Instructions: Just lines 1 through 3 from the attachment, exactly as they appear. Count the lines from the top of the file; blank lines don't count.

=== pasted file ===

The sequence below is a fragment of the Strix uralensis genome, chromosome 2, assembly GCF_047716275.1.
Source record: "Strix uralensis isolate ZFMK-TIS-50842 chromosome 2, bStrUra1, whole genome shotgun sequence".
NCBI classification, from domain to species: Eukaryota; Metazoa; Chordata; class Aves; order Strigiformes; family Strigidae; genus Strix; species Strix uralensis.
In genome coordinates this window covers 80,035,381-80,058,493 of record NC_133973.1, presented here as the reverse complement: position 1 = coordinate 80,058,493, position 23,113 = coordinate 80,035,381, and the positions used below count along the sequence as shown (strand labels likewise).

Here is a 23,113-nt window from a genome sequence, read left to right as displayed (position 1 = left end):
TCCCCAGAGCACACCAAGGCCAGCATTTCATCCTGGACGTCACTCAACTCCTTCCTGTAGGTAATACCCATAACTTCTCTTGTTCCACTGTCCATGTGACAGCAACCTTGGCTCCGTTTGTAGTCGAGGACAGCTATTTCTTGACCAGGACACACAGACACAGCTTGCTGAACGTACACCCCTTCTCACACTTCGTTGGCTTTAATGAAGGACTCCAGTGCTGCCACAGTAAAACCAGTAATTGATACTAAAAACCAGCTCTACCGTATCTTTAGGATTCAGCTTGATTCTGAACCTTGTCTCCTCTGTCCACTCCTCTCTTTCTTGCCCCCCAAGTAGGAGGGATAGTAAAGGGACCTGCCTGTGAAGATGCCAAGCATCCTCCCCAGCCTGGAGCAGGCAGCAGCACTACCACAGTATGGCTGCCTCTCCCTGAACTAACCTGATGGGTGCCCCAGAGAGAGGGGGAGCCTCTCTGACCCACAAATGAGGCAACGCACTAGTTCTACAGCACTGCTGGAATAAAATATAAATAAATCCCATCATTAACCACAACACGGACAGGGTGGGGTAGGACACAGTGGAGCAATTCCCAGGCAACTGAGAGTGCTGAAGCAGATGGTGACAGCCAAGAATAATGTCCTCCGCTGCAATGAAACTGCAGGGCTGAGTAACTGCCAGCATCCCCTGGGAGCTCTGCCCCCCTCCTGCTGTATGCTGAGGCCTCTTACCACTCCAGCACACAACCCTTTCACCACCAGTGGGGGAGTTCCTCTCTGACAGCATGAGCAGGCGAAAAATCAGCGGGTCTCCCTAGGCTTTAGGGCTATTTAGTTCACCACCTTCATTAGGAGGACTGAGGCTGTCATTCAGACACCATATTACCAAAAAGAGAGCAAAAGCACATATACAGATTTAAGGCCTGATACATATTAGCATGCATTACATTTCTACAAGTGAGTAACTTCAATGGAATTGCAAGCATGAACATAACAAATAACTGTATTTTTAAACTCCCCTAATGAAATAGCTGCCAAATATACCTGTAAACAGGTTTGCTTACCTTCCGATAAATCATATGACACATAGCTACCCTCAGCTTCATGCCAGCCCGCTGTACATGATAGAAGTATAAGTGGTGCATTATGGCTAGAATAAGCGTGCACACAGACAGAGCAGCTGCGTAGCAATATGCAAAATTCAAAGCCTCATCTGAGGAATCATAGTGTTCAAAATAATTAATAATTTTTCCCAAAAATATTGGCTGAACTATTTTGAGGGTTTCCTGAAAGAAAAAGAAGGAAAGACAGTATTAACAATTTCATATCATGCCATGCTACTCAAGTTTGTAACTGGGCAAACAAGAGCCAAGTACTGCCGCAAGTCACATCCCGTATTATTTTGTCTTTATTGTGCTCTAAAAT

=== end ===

The sequence below is a fragment of the Strix uralensis genome, chromosome 2, assembly GCF_047716275.1.
Source record: "Strix uralensis isolate ZFMK-TIS-50842 chromosome 2, bStrUra1, whole genome shotgun sequence".
NCBI classification, from domain to species: Eukaryota; Metazoa; Chordata; class Aves; order Strigiformes; family Strigidae; genus Strix; species Strix uralensis.